While it is preferred to construct the garments of this invention such that they conform to an infant's torso, it should be understood that the garments should be designed with enough depth to accomodate the lines connected to the infants therebeneath.
An example of the efficiency and effectiveness of the garment in accordance with the present invention will now be further illustrated with reference to the following Example.
Twelve infant patients, ranging in age from about 6 months to about 20 months, required invasive type therapy. These twelve infants were fitted experimentally with pediatric vests in accordance with the present invention. The infants, while wearing the vests, were examined for a total of about 419 catheter days ranging from about 4 to about 60 days with an average of 35 days per infant. During the experimental use of the vests, not one infant lost an infused line while wearing the vest, as compared to the loss of four (4) infused lines which were bitten or pulled out by 4 different infant patients not wearing the vests in a one month time period prior to the experimental use of the vests.
The present invention may, of course, be carried out in other specific ways than those herein set forth without departing from the spirit and essential characters of the present invention. For instance, although the garment or vest is described with crotch portions, it can be easily modified to include a bunting portion and still comply with the objectives of the present invention. Still further, the garment or vest of the present invention can be made with a single front panel and two back panels adapted to be joined together at the back of the patient without departing from the spirit of this invention. Still further, although this invention is described primarily for use with infants, it should be understood that the garment or vest of this invention can be sized for and utilized by, for example, toddlers, small children, teenagers and adults also undergoing invasive therapy. Even further, while side openings 21 are described as being located adjacent to the slit edges 20, it should be appreciated that the garment can be constructed with one or more openings at the same or different locations for enabling portions of the connected lines located beneath the garment to exit from therebeneath. The present embodiments are, therefore, to be considered in all respects as illustrative and not restrictive and any changes coming within the meaning and equivalency range of the appended claims are to be embraced therein.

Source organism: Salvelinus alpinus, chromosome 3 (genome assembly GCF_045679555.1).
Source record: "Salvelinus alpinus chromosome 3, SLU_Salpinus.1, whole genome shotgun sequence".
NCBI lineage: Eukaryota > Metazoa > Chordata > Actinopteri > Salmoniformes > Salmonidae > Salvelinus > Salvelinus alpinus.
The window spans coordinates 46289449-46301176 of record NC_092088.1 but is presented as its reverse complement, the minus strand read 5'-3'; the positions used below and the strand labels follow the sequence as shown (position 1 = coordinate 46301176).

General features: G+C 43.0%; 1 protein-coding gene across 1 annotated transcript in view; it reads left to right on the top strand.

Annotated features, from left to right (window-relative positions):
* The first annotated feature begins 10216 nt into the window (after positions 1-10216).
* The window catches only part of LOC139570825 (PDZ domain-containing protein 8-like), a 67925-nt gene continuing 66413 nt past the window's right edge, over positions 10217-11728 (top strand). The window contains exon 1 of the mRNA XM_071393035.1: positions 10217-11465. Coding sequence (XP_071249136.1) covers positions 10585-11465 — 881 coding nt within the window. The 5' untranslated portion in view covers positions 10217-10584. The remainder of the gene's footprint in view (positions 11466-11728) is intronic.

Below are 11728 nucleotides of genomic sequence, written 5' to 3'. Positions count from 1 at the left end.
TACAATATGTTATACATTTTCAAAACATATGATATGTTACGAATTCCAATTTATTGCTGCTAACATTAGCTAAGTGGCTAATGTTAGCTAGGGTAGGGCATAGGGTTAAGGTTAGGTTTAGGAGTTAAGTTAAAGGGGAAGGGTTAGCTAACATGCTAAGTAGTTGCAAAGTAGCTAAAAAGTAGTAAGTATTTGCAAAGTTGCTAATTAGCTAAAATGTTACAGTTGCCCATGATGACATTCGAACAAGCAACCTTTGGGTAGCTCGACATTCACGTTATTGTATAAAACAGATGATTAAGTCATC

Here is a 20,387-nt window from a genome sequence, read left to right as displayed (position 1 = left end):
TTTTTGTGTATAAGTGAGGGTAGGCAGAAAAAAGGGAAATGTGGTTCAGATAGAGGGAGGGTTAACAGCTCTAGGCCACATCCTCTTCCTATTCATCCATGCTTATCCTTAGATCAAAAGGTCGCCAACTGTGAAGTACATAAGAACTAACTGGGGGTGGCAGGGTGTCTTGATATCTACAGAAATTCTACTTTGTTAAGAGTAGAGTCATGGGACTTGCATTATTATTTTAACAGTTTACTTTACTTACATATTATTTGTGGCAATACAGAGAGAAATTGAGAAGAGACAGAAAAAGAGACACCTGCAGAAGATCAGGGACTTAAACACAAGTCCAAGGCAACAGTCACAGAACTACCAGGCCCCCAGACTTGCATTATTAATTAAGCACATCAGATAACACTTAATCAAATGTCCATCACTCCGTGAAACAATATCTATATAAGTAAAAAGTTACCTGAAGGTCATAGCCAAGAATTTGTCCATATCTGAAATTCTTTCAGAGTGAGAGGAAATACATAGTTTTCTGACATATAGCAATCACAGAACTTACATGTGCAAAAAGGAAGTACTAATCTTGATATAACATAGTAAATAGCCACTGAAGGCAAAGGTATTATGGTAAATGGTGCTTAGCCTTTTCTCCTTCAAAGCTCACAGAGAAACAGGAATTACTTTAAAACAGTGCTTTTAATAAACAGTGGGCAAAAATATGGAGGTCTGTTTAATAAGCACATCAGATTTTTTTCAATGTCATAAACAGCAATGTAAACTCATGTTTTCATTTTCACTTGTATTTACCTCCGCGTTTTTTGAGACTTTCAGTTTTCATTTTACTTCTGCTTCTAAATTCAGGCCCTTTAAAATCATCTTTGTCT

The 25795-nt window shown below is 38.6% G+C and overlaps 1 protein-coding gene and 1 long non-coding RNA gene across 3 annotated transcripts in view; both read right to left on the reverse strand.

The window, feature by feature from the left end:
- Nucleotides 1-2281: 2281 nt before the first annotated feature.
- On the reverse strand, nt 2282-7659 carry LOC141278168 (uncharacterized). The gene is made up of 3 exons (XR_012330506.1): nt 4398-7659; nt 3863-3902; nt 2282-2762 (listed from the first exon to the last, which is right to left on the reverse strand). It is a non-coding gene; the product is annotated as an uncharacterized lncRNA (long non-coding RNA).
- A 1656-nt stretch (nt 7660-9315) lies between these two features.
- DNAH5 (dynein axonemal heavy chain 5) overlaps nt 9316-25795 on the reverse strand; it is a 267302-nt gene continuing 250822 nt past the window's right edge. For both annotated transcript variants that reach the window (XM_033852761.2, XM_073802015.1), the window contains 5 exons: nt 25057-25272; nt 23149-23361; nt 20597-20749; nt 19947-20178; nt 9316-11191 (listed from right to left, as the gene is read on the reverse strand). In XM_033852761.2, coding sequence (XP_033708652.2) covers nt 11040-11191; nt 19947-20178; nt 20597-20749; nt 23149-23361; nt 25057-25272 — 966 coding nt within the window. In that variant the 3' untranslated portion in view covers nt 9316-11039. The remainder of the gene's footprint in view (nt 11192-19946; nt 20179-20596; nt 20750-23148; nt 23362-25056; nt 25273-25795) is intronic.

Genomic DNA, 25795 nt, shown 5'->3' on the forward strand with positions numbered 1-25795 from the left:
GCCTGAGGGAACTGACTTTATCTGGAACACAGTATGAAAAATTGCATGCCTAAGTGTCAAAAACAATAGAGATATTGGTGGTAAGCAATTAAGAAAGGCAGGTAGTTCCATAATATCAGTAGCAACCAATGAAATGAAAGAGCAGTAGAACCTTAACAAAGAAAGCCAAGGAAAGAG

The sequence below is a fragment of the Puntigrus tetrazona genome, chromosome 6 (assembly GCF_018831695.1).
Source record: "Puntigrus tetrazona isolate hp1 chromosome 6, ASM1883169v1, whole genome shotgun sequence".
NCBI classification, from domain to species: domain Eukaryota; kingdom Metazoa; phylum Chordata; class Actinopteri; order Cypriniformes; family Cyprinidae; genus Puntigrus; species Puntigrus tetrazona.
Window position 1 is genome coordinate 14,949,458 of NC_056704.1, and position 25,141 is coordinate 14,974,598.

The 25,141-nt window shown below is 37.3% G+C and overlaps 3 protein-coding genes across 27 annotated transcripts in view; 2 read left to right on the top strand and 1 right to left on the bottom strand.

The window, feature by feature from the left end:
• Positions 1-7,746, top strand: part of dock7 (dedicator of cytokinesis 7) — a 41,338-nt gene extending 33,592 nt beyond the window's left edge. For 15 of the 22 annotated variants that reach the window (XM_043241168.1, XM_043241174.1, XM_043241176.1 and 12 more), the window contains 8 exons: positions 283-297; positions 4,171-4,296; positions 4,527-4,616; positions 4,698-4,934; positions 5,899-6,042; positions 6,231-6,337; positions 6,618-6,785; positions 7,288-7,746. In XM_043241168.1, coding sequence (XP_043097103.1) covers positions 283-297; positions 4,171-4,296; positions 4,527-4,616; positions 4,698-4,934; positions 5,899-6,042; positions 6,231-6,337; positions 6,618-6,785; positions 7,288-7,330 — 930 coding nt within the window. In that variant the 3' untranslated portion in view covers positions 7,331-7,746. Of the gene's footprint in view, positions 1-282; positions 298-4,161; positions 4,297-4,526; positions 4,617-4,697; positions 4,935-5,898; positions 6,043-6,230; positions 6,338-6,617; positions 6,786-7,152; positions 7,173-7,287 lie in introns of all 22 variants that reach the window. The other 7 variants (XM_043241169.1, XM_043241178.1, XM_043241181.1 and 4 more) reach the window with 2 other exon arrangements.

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|U.S. Classification||2/102, 2/69.5, 128/874|
|International Classification||A61F5/37, A61M25/02, A41D13/12|
|Cooperative Classification||A61M2025/0246, A41D13/1272, A61F5/3784, A61M2025/0206, A61M25/02|
|European Classification||A61F5/37F2A, A61M25/02, A41D13/12C8|
|Apr 6, 1987||AS||Assignment|
Owner name: CHILDREN S HOSPITAL MEDICAL CENTER, CINCINNATI, OH
Free format text: ASSIGNMENT OF ASSIGNORS INTEREST.;ASSIGNORS:DENICOLA, PATRICIA J.;GORGONE, PATRICIA A.;REEL/FRAME:004684/0619
Effective date: 19861121
|Feb 19, 1991||FPAY||Fee payment|
Year of fee payment: 4
|Apr 4, 1995||REMI||Maintenance fee reminder mailed|
|Aug 27, 1995||LAPS||Lapse for failure to pay maintenance fees|